You may avoid taking time to relax because it makes you feel lazy, but the reality is that relaxation is actually quite important. This is because relaxing has been shown to improve our quality of life and well-being. For example, it reduces stress, fatigue and inflammation while improving mood, focus and several bodily functions. It's especially important to relax and de-stress if you have a dog, as they are easily affected by our stress and negative emotions. Fortunately, simply owning a dog can lower stress. Often times that's not enough though, so here are 9 ways to relax and de-stress with your dog.
1. Enjoy A Cuddle Session Or Even A Nap
One great way to relax with your dog is with a snuggle session. Many dogs like to cuddle, since being physically close to you makes them feel safe and secure (not to mention the added warmth). Not only does cuddling give you the benefits of physical contact with your dog (lower stress hormones, release of oxytocin, etc.), but you are literally relaxing.
You can also take it one step further and actually nap with your dog. Our dogs are happy to snooze with us since they spend, on average, 50% of their day sleeping anyway. And although humans don't need that much sleep, research shows sleep restores the body and powers the mind. So a quick nap with your pup can not only help you relax, but also reduce fatigue and daytime sleepiness, increase energy and alertness, improve mood and lower stress and depression.
2. Go On A Dog Walk
We know our dogs love walks, but did you know that they have several benefits for humans too? Beyond the many physical benefits it provides, walking has been shown to help relax us and improve our mood through the release of endorphins. While brisk walking is considered moderate aerobic activity (which experts recommend we do at least 150 minutes a week), even slow walking has been shown to help with stress and relaxation. So perhaps you can start reframing your dog walks as ways to help you relax, on top of getting your dog some good exercise and mental stimulation.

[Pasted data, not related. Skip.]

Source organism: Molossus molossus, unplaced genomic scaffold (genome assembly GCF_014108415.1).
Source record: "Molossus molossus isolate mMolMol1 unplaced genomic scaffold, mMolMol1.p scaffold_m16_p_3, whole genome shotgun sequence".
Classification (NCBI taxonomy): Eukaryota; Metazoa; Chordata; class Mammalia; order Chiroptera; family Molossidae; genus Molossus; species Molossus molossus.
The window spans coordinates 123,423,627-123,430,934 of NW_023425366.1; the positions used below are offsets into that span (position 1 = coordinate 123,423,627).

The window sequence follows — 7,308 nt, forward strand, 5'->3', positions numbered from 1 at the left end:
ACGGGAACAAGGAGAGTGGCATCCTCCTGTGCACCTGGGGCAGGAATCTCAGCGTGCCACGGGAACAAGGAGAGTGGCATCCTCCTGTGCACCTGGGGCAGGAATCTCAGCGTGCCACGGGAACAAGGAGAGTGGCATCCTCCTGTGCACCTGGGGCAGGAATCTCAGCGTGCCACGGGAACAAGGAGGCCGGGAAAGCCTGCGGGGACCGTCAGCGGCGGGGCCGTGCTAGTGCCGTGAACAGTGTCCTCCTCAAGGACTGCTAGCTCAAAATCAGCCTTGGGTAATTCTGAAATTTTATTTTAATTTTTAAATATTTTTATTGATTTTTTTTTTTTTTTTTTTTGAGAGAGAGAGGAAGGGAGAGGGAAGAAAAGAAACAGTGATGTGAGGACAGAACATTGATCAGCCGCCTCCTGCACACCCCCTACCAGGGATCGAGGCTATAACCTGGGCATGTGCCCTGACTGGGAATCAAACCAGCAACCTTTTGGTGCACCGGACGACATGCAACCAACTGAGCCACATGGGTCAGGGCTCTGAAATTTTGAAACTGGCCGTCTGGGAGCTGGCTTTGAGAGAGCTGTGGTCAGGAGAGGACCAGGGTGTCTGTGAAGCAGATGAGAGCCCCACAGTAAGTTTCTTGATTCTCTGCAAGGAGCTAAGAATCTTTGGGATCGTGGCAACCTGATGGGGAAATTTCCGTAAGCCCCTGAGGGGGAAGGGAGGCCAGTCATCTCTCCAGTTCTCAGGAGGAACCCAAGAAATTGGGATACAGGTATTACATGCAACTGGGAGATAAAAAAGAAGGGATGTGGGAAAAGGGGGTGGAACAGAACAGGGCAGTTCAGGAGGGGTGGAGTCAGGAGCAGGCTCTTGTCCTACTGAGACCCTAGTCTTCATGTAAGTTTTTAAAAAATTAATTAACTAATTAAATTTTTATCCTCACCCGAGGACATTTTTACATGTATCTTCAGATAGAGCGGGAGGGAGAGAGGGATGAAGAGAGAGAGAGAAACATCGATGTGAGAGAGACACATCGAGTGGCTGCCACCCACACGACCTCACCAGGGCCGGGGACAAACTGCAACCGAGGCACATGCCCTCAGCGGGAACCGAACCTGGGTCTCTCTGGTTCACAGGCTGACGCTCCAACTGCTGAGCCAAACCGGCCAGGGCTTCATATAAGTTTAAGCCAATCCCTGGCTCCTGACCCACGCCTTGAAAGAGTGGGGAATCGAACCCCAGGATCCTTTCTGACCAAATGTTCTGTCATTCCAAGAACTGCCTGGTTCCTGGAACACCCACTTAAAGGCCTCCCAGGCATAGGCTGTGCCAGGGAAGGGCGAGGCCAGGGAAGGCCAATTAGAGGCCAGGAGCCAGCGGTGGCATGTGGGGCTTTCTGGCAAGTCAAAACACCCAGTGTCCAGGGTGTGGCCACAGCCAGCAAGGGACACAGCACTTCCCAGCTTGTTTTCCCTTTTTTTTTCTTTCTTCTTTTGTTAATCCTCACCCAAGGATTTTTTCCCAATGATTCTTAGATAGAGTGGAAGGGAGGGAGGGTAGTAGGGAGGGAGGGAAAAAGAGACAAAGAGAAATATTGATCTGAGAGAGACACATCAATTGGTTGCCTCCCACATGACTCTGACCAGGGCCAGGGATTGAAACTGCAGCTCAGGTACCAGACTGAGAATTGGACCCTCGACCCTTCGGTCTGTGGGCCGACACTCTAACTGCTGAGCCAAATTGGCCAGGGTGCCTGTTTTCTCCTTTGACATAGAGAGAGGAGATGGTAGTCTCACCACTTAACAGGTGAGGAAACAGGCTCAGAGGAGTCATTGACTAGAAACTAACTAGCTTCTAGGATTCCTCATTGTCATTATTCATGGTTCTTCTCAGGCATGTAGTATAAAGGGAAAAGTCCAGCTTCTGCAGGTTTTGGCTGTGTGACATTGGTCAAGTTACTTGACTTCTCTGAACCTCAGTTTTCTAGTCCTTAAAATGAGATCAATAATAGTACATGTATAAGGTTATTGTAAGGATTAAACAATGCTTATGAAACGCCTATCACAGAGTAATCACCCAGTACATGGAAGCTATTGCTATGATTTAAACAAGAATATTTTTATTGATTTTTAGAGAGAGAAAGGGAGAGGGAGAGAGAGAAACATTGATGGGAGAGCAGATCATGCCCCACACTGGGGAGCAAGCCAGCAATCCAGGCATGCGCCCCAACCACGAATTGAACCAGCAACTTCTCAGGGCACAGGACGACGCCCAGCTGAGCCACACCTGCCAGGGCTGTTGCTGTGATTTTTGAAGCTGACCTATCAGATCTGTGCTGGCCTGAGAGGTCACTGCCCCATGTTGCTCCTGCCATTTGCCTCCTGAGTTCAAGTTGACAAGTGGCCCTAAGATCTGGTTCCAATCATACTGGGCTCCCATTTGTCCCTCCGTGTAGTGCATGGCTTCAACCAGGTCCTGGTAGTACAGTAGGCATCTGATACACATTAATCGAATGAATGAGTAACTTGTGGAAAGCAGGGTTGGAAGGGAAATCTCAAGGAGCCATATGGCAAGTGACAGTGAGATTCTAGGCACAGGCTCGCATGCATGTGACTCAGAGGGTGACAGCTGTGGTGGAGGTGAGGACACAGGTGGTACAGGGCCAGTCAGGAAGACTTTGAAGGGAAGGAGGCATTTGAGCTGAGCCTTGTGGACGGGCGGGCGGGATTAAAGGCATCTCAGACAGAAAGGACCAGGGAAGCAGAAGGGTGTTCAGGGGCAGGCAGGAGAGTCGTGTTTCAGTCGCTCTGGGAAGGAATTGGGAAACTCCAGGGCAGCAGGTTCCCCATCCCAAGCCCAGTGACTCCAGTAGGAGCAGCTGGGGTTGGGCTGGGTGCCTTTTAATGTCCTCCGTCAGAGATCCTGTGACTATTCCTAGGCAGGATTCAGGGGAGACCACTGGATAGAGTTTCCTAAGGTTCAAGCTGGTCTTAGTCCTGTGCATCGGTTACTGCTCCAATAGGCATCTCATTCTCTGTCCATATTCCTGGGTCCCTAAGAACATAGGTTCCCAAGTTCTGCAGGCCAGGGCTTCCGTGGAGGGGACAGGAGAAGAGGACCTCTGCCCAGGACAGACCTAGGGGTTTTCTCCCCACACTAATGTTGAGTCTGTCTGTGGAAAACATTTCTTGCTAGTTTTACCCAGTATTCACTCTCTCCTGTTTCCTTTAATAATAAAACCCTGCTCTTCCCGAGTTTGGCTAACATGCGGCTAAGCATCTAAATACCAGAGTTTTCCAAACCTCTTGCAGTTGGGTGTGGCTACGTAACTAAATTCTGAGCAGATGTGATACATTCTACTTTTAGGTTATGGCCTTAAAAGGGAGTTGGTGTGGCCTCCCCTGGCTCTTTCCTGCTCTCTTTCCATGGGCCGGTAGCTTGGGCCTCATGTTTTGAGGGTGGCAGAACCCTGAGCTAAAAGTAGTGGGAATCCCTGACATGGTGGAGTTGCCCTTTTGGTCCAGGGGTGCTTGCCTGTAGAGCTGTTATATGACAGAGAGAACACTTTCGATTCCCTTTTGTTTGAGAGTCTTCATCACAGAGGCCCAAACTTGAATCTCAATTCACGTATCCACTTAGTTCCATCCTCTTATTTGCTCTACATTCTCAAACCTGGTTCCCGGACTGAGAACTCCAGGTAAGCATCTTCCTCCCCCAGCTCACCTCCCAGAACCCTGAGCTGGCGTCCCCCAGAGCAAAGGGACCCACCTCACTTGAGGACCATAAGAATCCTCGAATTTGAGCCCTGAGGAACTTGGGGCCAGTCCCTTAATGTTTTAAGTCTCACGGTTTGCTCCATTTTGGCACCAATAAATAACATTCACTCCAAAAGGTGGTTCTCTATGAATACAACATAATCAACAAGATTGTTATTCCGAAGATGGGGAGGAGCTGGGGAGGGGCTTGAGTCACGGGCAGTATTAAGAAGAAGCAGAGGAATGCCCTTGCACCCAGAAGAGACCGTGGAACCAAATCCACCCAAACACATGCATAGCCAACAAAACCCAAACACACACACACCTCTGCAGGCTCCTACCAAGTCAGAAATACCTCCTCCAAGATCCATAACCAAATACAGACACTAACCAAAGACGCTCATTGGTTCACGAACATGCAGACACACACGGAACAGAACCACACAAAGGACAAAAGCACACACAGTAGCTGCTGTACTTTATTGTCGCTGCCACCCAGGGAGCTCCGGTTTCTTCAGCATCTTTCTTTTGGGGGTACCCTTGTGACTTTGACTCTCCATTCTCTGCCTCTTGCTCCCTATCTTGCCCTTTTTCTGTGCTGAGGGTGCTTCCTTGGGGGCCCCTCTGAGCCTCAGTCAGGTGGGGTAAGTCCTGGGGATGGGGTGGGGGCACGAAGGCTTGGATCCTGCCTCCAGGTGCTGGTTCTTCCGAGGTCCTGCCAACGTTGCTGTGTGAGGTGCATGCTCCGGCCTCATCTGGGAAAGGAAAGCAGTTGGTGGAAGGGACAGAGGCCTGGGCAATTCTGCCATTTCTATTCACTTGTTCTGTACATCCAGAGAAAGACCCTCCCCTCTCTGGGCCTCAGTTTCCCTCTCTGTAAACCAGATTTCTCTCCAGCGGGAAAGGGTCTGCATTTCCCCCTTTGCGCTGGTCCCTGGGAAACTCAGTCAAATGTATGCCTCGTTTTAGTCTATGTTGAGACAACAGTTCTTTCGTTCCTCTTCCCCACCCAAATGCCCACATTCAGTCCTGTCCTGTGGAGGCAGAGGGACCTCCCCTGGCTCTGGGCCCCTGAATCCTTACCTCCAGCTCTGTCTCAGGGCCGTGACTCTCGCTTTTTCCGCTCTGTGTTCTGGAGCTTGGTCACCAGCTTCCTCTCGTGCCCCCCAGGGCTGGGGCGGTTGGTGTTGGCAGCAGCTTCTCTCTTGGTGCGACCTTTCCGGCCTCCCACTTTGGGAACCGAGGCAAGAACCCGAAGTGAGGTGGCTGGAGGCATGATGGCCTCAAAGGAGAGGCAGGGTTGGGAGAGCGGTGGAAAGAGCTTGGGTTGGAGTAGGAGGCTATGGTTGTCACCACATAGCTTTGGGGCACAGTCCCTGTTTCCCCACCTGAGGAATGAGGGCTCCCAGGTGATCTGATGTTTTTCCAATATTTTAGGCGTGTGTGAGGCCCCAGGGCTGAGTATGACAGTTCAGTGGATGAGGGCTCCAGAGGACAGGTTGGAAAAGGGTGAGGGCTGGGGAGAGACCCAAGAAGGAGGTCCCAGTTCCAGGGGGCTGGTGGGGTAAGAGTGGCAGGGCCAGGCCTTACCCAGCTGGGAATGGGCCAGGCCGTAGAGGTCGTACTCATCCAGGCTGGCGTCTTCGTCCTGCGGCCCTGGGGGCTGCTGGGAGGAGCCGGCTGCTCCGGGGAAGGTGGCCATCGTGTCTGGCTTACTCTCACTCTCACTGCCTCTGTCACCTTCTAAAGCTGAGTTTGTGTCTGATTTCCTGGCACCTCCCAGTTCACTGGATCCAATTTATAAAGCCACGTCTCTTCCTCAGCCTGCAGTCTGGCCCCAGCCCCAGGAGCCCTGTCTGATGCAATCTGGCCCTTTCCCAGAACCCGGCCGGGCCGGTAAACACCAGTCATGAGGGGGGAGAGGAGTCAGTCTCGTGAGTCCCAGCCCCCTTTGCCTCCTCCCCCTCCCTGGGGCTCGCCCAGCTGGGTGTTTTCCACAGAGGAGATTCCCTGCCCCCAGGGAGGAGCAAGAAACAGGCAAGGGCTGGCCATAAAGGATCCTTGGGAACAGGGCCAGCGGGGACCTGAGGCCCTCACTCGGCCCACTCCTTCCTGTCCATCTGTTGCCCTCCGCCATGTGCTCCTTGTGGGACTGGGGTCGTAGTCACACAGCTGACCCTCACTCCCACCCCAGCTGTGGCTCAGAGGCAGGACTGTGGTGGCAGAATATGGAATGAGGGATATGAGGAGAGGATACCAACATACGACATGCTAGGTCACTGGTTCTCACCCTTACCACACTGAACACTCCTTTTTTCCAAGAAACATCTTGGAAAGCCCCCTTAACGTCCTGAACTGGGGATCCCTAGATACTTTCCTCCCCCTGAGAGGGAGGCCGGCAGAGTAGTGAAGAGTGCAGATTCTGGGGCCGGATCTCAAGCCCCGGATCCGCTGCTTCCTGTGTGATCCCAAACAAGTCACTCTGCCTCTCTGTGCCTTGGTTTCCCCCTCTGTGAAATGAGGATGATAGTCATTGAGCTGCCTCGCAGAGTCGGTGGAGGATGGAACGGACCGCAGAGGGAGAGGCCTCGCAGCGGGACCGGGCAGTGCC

3. Have An At-Home Spa Day
What's more relaxing than a spa day? Things like getting a massage, taking a calming bath and being pampered can all promote relaxation and stress-relief for humans and dogs alike. In fact, giving your dog a massage can help you relax as well. This is because studies have shown that simply touching your dog releases oxytocin and endorphins in both you and your pup, as well as other feel-good hormones in your body like serotonin and prolactin.
If your dog enjoys being groomed, you can use that as a way to relax together too. For example, brushing your dog can be a soothing and calming activity for you both. Another option is a warm (but not too hot) bath. This can help release of endorphins from your skin, relax muscles, reduce pain and inflammation, improve blood flow, lower blood pressure, balance body temperature, calm the nervous system and lower stress and anxiety levels.
Pro Tip: To really go all in on a spa day, try playing some relaxing music (see tip #7) and even dog-friendly aromatherapy.
4. Snuggle Up In Front Of The TV
Watching TV with your dog can be another great way to relax after a long day. Some research has shown that watching TV and other visual media for a short while can help recharge the brain and relax us by giving a momentary escape from our stress and anxiety. This is especially true when rewatching our favorite TV series because the aspect of reliability and predictability from a familiar plot and beloved characters can provide comfort. On the other hand, you may want to avoid the news or action and horror genres, as these can trigger stress hormones. Not every dog will actually watch the programs with you, but all dogs will enjoy the quality time spent together.
Pro Tip: For the best chance for your dog to actually watch TV with you, try putting on a program with dogs and other animals or sports.
5. Get Away In Nature
Being outside provides mental and physical benefits for both you and your dog. For example, it provides our dogs with exercise and mental stimulation, a Vitamin D boost, minimized boredom and anxiety, and more. For us, the list of benefits is long, from physical benefits (like boosting the immune system, increasing Vitamin D, reducing inflammation, improving energy levels, relaxing the body etc.) to mental ones (like improving mood and mental health, reducing stress and depression, restoring mental energy levels and relieving "mental fatigue" and relaxing the mind ).